“Avoid suspicious places, and none of you should spend time with your mother in crowded passageways, for all those who see you do not know she is your mother (and this may provoke suspicion).”
—From “Dubiousness and Rumor; Two Press Vices,” Maroof Publications
It was around 10 pm when I asked my friend to call me a taxi. I was going to a party in Central Tehran. The taxi arrived, I climbed in, and we took the long and curvy Modarres highway into the city. Traffic was impossible — it always is — and at about 11, still far from my destination, the driver leaned back and asked, “You mind if I drop you off here?” To my confusion, he added, “I have to rush back home to catch the last bit of Narges on TV.” I had little choice but to get out; my driver looked a bit too much like Reza Zadeh, the Iranian weightlifting world champion. I paid my fare and continued my journey on foot. On the sidewalk, I passed by a couple. The girl was practically dragging her boyfriend along-to, I soon realized, a waiting television: “I hear that Behrooz gets AIDS in Italy and dies, I think it has something to do with his dirty cousin…” I stepped into a store to buy cigarettes and found ten men sitting on cardboard boxes watching a scratchy television. It was Narges again. I waited until the commercial break for them to hand me my pack of Bahmans, smoked a quarter of the pack while watching the last minutes of the show, and went on my way. I’d lost all hope of getting to the party.
It is said that roughly thirty million Iranians watched the Narges series this past year on IRIB3, thanks to the people at the Islamic Republic of Iran Broadcasting Center-seven days a week and always at 10:45 pm, on the dot. IRIB is the one and only TV and radio broadcasting organization in Iran, its head selected directly by the Supreme Leader (the previous head of the IRIB was Ali Larijani, now the chief nuclear negotiator). IRIB produces a huge quantity of programs each year, from soap opera serials such as Shab-e dahom (a Qajar woman falls for an outlaw and he dies in the end) and Saheb delan (a Ramadan serial that reenacted stories from the Qur’an, also a successful production) to comedies like Pavarchin (the slapstick tale of a family who move from the country to the city; they have weird accents). But of all the programs on offer, Narges, the story of a twenty-something orphan and her travails, has been by far the most popular.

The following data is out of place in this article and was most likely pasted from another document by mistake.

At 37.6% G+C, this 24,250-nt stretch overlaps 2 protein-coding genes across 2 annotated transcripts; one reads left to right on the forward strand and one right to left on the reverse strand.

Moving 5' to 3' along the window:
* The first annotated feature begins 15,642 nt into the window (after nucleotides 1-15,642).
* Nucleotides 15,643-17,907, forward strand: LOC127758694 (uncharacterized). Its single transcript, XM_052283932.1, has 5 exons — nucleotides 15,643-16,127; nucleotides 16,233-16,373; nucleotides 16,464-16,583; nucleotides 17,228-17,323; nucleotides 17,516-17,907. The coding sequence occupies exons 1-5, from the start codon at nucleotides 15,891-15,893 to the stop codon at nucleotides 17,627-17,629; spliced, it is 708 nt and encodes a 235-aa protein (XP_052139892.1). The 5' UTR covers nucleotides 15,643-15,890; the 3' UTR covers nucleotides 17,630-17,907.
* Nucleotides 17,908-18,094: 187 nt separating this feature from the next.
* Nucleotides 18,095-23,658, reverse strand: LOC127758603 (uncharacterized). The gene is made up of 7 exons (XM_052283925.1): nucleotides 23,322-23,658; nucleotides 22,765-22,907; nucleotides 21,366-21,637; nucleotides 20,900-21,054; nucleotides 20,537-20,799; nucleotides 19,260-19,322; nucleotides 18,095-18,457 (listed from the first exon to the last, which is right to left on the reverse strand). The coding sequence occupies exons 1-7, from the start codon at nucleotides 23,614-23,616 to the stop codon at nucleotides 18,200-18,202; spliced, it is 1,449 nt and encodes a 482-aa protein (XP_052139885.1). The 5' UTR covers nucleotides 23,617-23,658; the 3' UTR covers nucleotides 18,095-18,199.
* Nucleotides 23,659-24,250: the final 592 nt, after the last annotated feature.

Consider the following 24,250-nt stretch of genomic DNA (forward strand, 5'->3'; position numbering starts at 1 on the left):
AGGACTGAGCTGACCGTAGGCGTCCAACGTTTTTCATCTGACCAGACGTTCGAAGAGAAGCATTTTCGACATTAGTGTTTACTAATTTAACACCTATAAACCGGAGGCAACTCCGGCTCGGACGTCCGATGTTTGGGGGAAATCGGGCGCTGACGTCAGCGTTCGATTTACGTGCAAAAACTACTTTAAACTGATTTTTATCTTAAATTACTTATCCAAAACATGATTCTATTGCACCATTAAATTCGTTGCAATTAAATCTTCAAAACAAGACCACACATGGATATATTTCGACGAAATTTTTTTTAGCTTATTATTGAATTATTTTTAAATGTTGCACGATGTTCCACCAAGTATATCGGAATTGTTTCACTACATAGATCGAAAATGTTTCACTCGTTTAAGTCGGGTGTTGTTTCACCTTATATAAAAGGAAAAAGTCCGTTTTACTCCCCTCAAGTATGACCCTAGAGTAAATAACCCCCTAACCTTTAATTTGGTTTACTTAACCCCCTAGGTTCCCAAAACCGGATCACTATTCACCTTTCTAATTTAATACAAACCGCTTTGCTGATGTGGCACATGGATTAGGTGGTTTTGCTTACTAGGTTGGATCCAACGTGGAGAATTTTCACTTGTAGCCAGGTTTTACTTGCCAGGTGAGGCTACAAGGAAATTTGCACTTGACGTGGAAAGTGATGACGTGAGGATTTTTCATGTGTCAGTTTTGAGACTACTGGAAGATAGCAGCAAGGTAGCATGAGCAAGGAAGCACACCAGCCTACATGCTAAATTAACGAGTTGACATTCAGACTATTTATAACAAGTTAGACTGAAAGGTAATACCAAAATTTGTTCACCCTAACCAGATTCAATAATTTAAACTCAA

One Iranian blogger divides Iranians into these five categories:
- Those who watch Narges passionately and don’t give a damn about what others think of them.
- Those who don’t watch Narges but don’t care if others do or not.
- Those who don’t watch Narges and tease those who do.
- Those who don’t officially watch Narges because they want to be high-class, but who sometimes watch it in secret.
- Those who don’t own a TV to watch Narges.
On the same blog, a doctor posted his patient’s particulars, collected during a night shift:
…I was watching Narges and got short of breath.
…We were watching Narges and suddenly noticed our mother had fainted.
…Before Narges, doc, I had eaten something, doc.
Narges lives in a house with her sister, Nasrin, and sick mother. Nasrin ends up in a relationship with Behrooz, a rich man’s son, a connection disfavored by both families. They get married in spite of their parents’ disapproval, and Nasrin’s mother dies the day of the wedding. Later, Behrooz travels to Italy illegally, where we are led to suspect he gets HIV (though this is a nasty word and never actually mentioned; he shows the telltale symptoms). Later, we find out that it was only a false threat — a warning of sorts (we have no AIDS in Iran). Narges, for her part, is involved in a relationship with an engineer named Ehsan Saeedi, who recently went through a divorce with a materialistic and ambitious — I’d say seductive, too — woman named Shaghayegh. Rumors fly that Narges and Ehsan got together before the divorce was complete — disgraceful.
Somewhere around the thirty-sixth episode, we see Mansour, a do-gooder engineer figure, pull over his car to answer his ringing cellphone (an educational no-driving-while-talking gesture). In the next scene, we see him lecturing in a nuclear power plant: “Now it’s time for the East to rise… we are in need of a scientific movement.” He launches into a fifteen-minute-long diatribe about the benefits of nuclear energy and an independent energy sector. In a different scene, when she learns that she’s pregnant, Nasrin is pushed by her cruel father-in-law, Shokat, to get rid of her child. She steps into a netherworld where she’s encircled by old hags and shrews. Petrified, she finds her way out and decides to keep the baby, staying true to her morals and God. In the same episode, we see Narges, sporting a chador, happily catching the public bus like any good citizen.
Many Iranians relate to the characters in Narges. We curse Shokat and pray for Narges. We were happy when she got married and cried when her mother died. And besides, what else is there to do at 10:45 pm but watch state television? Especially if you prefer IRIB to the garbage beamed in by Iranians in exile.
Still, the characters on the TV screen appear sterilized. In the world of Narges, threats of sanctions are imperial bluffs; the cops are all righteous; and nonbelievers commit crimes, drive big cars, and send their children to the West. (They usually die or repent their crimes.) On IRIB serials, there is no bribery, no corruption, no abortion, no sex, no alcohol. When there are such things, it’s the doing of outlaws and corporate crooks. In this utopia, you can usually distinguish between the good and evil either by their physical appearance (as if Dante had come with illustrations) or by their choice of words. You see, the creators of Narges are not exactly masters of subtlety. Their version of reality is a carefully managed one.